Featured image: The view from of a summit called “Feliz Cumpleaños” that I appropriately climbed the day before my birthday
I have now been in Mendoza for just over three weeks and I am loving it! In the U.S., I am a pretty high-strung person, but here in Argentina, I have become much more laid back. The way the day unfolds here is much more relaxed than in the U.S., or even in Buenos Aires. Whereas the capital is a huge metropolis, Mendoza is about a third of that size. This means that unlike in the capital city, the tradition of the siesta lives on because people can go home in the afternoon without much of a hassle. Most businesses in the city close from about noon until four for people to go home and rest, and then reopen from four to eight. One of the two universities where I have the chance to take classes also follows this schedule with a round of morning classes, an afternoon break, and another round of classes in the evening. Unfortunately, I’ll likely be taking all of my classes at the other university, but maybe I’ll be able to set my schedule up to have a siesta on my own!
Meal times here are also very different from what I am used to in the U.S., but it hasn’t been as difficult to adapt to the schedule as I was expecting. Breakfast happens at about the same time as in the U.S., though it has been difficult for me to figure out what I want to eat from the options that have been presented to me—everything here seems to have an incredible amount of sugar. My first morning in Mendoza, my host mom offered me sugary cereal, sweet yogurt, pastries, toast with jam, cookies, and of course dulce de leche, a kind of caramel that is ubiquitous in Argentina.
Lunch here typically occurs during the siesta—people go home, eat around 2 p.m., and then rest until it is time to return for the afternoon shift. The biggest change for me has been eating dinner around 10 p.m. every night. In some houses people eat a little earlier, especially if they have young kids. However, it is unusual to eat before 9 p.m., and depending on how my host mom’s and my schedules work out, we sometimes eat as late as 10:45 or 11!
Because dinner is so late, I always have to eat a snack in the afternoon or evening. For the first week it was hard to find good snacks—again, there are a lot of sweets to choose from but not many savory options—but recently I found some peanut butter, so I’ve been eating that with crackers or an apple, which is much more satisfying than the cookies I was eating the first week.
I was a bit nervous coming to Argentina having eaten vegetarian for most of my life—Argentina is known for eating lots of wonderful meat. The first few days were a bit tough in Buenos Aires when we were mostly eating at restaurants; I ate a regrettable amount of pasta. In Mendoza however, I am incredibly lucky to live with a chef! My host mom doesn’t eat a lot of bread or pasta, which works wonderfully for me. We often eat seafood, which is not too much of a change for me because I eat fish at least occasionally in the U.S. Another one of her favorite things to make is a tortilla, basically a quiche with whatever good stuff is in the fridge, plus mustard, cheese, and eggs. My favorite one we have had so far was made with olives, pickled red pepper, and mushrooms. I feel very lucky to live with her because she cooks incredible food and we eat lots of vegetables!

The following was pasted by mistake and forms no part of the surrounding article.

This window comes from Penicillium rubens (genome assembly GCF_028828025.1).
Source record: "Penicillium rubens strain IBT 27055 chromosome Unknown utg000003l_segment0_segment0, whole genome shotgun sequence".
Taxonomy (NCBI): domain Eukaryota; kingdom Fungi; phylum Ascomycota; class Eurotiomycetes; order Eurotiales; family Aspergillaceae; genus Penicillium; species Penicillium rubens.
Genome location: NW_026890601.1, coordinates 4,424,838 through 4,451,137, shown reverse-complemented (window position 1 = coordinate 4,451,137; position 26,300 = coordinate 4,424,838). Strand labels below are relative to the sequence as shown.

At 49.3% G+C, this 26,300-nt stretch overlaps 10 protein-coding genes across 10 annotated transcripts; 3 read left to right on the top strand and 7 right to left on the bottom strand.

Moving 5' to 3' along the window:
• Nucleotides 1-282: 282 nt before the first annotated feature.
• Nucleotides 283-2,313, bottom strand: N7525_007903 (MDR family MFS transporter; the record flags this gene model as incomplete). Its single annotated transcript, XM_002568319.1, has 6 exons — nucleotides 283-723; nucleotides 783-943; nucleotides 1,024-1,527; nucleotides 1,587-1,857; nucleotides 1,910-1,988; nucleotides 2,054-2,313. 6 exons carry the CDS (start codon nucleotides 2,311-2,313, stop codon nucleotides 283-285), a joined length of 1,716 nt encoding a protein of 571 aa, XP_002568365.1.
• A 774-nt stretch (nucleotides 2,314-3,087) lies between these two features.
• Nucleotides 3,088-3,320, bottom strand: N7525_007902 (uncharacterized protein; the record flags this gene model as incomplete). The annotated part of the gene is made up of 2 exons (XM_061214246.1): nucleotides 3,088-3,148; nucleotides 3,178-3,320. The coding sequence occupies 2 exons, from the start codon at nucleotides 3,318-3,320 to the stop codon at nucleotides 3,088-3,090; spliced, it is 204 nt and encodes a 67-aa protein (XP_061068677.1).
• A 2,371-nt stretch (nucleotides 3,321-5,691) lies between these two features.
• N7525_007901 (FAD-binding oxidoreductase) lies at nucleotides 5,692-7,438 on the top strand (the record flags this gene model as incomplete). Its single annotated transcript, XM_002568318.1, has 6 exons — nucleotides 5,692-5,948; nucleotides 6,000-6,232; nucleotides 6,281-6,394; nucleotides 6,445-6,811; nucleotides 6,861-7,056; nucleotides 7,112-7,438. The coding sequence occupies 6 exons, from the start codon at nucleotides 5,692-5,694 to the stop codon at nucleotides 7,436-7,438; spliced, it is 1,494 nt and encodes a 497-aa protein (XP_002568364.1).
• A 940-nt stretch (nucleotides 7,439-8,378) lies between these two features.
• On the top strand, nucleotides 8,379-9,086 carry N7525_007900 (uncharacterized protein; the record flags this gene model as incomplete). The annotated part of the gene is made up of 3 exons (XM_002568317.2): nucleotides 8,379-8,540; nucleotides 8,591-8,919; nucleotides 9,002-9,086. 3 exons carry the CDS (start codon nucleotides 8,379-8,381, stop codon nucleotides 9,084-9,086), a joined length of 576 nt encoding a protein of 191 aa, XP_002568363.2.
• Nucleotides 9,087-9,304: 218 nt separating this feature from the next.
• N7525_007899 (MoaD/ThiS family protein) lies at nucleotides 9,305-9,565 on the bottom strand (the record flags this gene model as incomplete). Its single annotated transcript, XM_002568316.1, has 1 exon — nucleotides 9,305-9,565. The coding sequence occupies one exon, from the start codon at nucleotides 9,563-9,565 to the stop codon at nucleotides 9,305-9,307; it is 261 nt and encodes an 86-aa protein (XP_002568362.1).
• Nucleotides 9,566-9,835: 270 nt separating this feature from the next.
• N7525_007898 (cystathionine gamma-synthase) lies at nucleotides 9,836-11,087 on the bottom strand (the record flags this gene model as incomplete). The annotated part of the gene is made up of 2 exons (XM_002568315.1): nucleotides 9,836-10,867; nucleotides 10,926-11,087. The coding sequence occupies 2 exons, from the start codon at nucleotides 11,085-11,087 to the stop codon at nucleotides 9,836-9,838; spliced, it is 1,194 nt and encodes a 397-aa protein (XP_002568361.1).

Argentina (and Mendoza especially) has a lot of wonderful food to offer even if you don’t eat meat. The city of Mendoza is the capital of the province of the same name, and the province is full of vineyards and farms that produce the most flavorful olive oil I have ever tried. Many other fruits and vegetables are grown here as well. Since we are in the southern hemisphere, it is currently fall, the season of the harvest. There are wonderful melons, grapes, apples, peaches, pears, and citrus fruits in abundance!
I have eaten some meat here; it seems a waste not to! The first weekend in Mendoza, we took a trip to a mountain town close to the city that used to be an important stop for the railroad line all the way from Buenos Aires, across Argentina, and into Chile. Unfortunately, the line is no longer maintained. It was an incredible experience—we climbed a mountain, went rafting in the Mendoza River, and took a trip on horseback through hills and plains to an old estate lined with olive trees. The trip was guided by a local family of gauchos—Argentinian cowboys—including a kid, who despite being only eight or nine, was already a master of blazing trails through the mountains on horseback. We had lunch at the farm, an asado (basically a big barbecue) cooked by the family. For those of us who don’t eat much meat, there were bell peppers stuffed with other vegetables, cheese, and egg cooked over the fire, but the focus of an asado is the incredible amount and variety of meat. I tried a couple kinds of sausage, but avoided the more adventurous options. Maybe I’ll be braver at the next asado I attend!
Being in Mendoza is changing me into a much calmer person, ready to go with the flow of whatever situation I encounter. Maybe it has something to do with the beautiful landscape, living at the foot of the mountains, maybe it’s the rich food and drink, maybe the siesta, or maybe just how welcoming people are here—all in all, the tranquil way of life in Mendoza has been a wonderful change of pace from living in the U.S. and I don’t know if I’ll ever be ready to come home.